• Support for PHEVs and V2G – The Smart Grid is a necessity for enabling the next generation of automotive vehicles.  The lack of an integrated communications infrastructure with corresponding price signals will make it difficult to handle the increased load of plug-in hybrids and electric vehicles.  Smart chargers, time-of-use rates, and advanced meters will be key players, helping to manage a very complex control problem on already constrained grids, especially in places such as California.  Car manufacturers will benefit from having an integrated, simple charging solution for customers with electric cars.
  • Support for more intelligent appliances at the demand-side – A Smart Grid means intelligent appliances.  The Grid-friendly appliances program from Pacific Northwest National Laboratory gives appliances the ability to sense grid stress and reduce their power use to prevent grid emergencies.  Appliance manufacturers will be able to market grid-friendly appliances for a premium to consumers.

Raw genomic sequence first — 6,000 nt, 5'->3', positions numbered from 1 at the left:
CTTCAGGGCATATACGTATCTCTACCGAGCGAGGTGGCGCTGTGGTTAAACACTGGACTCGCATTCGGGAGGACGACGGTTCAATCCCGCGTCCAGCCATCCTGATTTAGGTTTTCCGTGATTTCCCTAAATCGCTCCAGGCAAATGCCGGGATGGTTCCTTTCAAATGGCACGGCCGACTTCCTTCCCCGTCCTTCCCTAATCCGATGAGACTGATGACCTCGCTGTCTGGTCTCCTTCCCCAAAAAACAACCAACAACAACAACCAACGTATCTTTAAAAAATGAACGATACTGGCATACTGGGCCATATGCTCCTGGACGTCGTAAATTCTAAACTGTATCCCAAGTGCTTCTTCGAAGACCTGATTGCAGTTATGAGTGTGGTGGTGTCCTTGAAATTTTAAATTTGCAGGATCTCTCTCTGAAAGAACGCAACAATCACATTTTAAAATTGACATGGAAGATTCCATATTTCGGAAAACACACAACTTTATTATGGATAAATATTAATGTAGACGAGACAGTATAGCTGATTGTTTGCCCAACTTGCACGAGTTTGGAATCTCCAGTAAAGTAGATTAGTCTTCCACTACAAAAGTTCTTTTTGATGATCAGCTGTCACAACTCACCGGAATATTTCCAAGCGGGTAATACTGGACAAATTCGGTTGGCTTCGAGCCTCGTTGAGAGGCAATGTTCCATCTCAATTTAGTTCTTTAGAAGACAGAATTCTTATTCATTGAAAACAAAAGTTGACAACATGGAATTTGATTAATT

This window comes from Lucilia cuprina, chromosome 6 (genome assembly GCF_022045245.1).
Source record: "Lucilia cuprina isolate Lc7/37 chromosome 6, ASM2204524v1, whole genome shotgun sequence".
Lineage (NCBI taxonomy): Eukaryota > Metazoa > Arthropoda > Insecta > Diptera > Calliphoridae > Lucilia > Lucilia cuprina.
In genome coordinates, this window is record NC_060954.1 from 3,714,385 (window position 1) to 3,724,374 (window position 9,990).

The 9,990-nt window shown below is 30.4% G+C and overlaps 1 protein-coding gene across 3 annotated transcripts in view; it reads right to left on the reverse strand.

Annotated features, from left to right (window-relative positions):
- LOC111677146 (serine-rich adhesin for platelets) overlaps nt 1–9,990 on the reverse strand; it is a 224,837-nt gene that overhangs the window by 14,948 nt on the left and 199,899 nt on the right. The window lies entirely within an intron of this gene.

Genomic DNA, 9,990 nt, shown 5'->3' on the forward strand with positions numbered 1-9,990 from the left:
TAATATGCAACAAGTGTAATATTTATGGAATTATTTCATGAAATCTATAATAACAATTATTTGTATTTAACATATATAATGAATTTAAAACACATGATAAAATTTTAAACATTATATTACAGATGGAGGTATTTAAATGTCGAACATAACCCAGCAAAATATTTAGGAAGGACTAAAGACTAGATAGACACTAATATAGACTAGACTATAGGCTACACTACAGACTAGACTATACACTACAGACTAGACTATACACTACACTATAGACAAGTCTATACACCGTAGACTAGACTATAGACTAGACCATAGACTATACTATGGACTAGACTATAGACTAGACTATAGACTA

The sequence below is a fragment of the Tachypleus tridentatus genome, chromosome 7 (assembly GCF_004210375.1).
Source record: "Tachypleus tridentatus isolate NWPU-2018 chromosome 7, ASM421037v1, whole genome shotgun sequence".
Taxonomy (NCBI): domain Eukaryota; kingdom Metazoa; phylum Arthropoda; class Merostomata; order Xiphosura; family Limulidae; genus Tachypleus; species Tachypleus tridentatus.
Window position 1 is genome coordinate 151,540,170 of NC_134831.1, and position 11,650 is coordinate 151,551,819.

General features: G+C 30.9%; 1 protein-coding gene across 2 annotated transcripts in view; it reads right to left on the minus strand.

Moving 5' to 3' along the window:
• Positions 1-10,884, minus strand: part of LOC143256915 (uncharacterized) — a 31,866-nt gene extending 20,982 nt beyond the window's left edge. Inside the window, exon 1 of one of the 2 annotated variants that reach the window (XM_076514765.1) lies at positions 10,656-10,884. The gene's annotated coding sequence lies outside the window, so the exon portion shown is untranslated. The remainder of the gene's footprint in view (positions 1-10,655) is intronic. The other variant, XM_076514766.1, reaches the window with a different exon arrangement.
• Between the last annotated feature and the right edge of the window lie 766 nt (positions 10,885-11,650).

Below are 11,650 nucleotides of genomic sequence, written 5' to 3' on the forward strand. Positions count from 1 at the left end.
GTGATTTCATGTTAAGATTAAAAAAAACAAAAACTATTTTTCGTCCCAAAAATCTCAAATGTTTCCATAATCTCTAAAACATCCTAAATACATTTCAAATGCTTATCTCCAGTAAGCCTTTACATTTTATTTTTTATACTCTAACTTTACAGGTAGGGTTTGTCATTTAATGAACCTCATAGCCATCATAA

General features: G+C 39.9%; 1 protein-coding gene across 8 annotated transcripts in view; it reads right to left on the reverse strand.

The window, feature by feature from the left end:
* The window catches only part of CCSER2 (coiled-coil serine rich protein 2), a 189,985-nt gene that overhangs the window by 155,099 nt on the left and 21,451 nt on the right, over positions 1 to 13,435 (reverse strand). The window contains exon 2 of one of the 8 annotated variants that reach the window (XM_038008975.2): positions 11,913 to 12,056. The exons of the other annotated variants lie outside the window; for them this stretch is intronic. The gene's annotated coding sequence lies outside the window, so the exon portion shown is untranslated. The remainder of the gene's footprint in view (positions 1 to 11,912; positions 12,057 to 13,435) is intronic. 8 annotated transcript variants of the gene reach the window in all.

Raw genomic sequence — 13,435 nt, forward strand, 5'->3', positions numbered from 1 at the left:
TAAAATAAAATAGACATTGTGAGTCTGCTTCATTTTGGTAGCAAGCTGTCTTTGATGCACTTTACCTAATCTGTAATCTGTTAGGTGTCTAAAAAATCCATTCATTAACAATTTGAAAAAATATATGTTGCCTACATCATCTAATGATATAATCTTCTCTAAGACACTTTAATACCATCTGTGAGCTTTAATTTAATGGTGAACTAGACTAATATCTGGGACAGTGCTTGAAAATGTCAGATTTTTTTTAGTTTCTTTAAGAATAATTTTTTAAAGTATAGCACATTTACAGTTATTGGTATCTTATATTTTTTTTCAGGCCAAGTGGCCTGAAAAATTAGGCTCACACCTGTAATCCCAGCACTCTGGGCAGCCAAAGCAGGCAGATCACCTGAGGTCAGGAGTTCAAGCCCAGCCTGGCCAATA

• Demand Response for Managing Air Pollution – Part of the problem of urban air pollution is that it follows “peak hour” patterns, in many areas exceeding EPA’s allowable levels only for a few days or hours during the year.  Levels of ozone and particulate matter sometimes reach levels that are harmful to human health.  These peaks often correspond with high electricity use, which is a prominent cause of urban air pollution in many places.  In the North East, ISO NE estimates projects that their peak electricity demand will increase by 13-20% between 2009 and 2015.  In addition to the use of demand response for the control of peak load, some organizations in New England have looked at the possibility of using demand response to reduce emissions for the purpose of improving public health.  This will become increasingly important as more states adopt stricter air emissions standards, mimicking California’s model.  Utilities could use this as an opportunity to build partnerships with environmental protection agencies and air quality management districts, which represent the interests of clean air.